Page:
Amish

Like other minority communities in Europe, the Amish have found in the United States a place to live their faith freely: they have preserved ancient ways of life symbolized here through various objects and garments: two dolls, an iron, a children’s book, a young girl’s apron and an headdress for men.

Faceless dolls (1)

These faceless dolls are made in the Amish communities of Pennsylvania. Originally from Switzerland, the Amish are Anabaptists practicing the rite of adult baptism. Persecuted in the 16th and 17th centuries in Europe, they emigrated in 1737 to the United States and today form a community of 330’000 people in 34 states of the USA and Ontario. The absence of faces on the dolls is explained by the biblical prohibition: “Thou shalt not make thyself a carved image…”. ( Exodus 20, 4 ) 


Loan: Jacques Légeret, Paudex,
author of L’énigme amish, Labor et Fides, 2017.

Propane iron (2)

This iron runs on propane, but beware of a flashback of about 50 cm! Contrary to the prejudices towards them, the Amish do not refuse any technology, they make a selective choice. Refusal of public electricity but electric milking of the cows thanks to the diesel engine. The telephone is in a shed at the bottom of the garden but the car is forbidden because it is contrary to “living together”. TV and radio, forbidden, could convey dangerous ideas for the survival of the Amish.
Loan: Jacques Légeret, Paudex, author of L’énigme amish, Labor et Fides, 2017.

Amish pedagogy (3)

The art of quilting – used in Amish quilts – is used to make fabric books for young people who learn calculation, shapes, colors, assemblages etc. Like Little House on the Prairie, the Amish school has only eight primary grades, all in the same room, making it easy for students to help each other! The Latin and Gothic alphabets (for reading the Bible and the Ausbund, a book of religious songs from the 16th and 17th centuries) are used daily.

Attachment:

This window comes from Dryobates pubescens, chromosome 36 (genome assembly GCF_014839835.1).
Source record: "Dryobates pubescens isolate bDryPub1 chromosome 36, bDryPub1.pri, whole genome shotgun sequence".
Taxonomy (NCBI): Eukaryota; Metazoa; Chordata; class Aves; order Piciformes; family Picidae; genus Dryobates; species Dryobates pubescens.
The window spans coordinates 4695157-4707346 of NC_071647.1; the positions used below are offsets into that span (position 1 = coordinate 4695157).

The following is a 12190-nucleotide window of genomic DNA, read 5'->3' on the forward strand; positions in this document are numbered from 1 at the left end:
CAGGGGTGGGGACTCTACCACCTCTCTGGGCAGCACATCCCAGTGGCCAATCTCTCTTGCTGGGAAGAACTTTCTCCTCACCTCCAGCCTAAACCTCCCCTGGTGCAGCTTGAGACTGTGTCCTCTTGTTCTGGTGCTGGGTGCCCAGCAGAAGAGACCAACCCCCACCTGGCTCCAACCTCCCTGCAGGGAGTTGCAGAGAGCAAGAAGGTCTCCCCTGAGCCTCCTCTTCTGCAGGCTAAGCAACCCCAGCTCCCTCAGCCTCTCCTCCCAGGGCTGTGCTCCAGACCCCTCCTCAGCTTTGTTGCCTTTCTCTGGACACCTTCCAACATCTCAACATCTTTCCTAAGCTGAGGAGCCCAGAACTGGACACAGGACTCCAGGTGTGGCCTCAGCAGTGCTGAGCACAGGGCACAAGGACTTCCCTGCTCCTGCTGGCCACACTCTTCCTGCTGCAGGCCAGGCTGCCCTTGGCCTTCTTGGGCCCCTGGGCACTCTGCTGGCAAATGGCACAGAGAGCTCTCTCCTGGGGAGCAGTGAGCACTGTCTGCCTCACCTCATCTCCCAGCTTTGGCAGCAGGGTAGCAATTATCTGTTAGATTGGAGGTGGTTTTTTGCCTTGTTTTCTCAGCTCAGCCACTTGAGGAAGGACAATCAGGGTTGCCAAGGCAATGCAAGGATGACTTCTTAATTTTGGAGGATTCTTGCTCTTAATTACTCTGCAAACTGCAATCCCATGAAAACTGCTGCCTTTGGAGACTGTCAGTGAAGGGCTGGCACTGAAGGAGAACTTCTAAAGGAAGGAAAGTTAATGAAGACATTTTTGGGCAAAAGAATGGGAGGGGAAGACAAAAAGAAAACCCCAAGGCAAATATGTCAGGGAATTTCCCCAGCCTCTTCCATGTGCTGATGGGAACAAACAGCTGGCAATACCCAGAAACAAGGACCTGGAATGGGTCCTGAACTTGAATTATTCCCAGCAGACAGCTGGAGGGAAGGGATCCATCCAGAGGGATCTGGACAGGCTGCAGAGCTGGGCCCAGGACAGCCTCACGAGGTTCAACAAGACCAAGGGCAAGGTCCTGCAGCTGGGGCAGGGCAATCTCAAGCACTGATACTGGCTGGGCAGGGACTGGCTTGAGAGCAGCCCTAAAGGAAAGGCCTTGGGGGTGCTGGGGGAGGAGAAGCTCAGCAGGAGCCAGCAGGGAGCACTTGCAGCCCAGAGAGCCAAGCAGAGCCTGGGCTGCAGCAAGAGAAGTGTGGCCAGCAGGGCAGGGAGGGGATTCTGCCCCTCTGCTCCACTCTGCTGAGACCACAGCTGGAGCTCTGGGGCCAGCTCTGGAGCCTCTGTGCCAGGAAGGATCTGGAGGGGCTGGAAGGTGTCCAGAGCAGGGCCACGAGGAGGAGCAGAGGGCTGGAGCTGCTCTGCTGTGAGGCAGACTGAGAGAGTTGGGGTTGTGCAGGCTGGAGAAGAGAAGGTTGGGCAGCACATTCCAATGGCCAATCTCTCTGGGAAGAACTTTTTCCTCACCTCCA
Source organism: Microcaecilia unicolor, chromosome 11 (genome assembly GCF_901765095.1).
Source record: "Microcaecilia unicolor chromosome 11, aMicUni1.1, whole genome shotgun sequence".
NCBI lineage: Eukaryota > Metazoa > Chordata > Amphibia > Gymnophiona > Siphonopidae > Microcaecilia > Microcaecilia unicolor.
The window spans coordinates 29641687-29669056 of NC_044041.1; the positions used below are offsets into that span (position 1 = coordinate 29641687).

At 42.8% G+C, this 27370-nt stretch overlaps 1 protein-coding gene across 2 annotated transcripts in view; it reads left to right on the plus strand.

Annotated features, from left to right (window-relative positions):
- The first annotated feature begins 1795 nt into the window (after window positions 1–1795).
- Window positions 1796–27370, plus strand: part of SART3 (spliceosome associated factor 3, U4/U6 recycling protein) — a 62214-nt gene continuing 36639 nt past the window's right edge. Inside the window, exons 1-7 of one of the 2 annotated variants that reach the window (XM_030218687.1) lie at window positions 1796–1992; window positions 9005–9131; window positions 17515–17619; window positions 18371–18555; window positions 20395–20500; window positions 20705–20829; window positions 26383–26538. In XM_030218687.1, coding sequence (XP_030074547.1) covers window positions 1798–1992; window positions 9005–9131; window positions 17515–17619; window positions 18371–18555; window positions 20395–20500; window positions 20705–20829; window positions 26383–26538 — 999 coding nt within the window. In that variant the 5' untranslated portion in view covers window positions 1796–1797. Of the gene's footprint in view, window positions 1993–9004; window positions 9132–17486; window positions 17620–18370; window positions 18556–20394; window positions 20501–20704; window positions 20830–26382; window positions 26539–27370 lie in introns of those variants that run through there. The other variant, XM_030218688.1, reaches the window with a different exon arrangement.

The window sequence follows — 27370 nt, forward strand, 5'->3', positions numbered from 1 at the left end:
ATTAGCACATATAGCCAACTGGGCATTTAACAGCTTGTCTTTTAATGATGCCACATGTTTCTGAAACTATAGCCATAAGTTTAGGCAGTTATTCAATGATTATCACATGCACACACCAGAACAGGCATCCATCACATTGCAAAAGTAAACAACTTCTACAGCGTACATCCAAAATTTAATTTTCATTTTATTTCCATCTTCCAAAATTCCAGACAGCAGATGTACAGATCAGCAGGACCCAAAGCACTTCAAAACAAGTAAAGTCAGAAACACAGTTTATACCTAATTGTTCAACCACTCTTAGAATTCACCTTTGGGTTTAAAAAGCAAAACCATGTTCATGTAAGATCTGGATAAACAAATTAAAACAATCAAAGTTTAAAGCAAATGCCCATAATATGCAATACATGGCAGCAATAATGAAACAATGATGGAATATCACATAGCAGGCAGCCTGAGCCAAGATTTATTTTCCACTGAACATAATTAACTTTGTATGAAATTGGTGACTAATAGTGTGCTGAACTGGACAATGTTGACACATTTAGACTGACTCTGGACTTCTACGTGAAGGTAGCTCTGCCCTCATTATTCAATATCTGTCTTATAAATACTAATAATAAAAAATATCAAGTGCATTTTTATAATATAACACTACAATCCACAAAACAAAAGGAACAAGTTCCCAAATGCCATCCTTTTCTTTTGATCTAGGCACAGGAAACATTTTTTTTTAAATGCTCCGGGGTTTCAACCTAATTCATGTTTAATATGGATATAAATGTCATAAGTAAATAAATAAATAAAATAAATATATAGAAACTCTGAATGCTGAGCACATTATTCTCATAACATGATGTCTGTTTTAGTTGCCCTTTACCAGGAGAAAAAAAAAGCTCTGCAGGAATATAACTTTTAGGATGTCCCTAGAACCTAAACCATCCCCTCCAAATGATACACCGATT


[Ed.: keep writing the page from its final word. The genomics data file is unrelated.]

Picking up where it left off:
Loan: Jacques Légeret, Paudex, author of L’énigme amish, Labor et Fides, 2017.

Organza apron (4)

This St. Gallen organza apron is only worn on Sundays by girls who have not yet been baptized. It is an obvious symbol of purity, but it also corresponds to the biblical injunction explaining the clothing of all Amish: “Have not that outer adornment which consists of braided hair, golden ornaments, or the garments one puts on, but the inner adornment hidden in the heart, the incorruptible purity of a gentle and peaceful spirit…”. (I Peter 3:3,5)


Loan: Jacques Légeret, Paudex,
author of L’énigme amish, Labor et Fides, 2017.

Men’s and women’s headdresses (5)

Among the Amish, young girls wear a blue or green hat when they go out. As an adult, it is black. Underneath, they are permanently wearing an organza cap, a fabric imported directly from St. Gallen in Switzerland. Men wear the straw hat at work or the black felt hat if they are visiting or going to religious services. The “modest” clothing of the Amish distinguishes them “from the world” and responds to injunctions from the Bible.
Loan: Jacques Légeret, Paudex, author of L’énigme amish, Labor et Fides, 2017.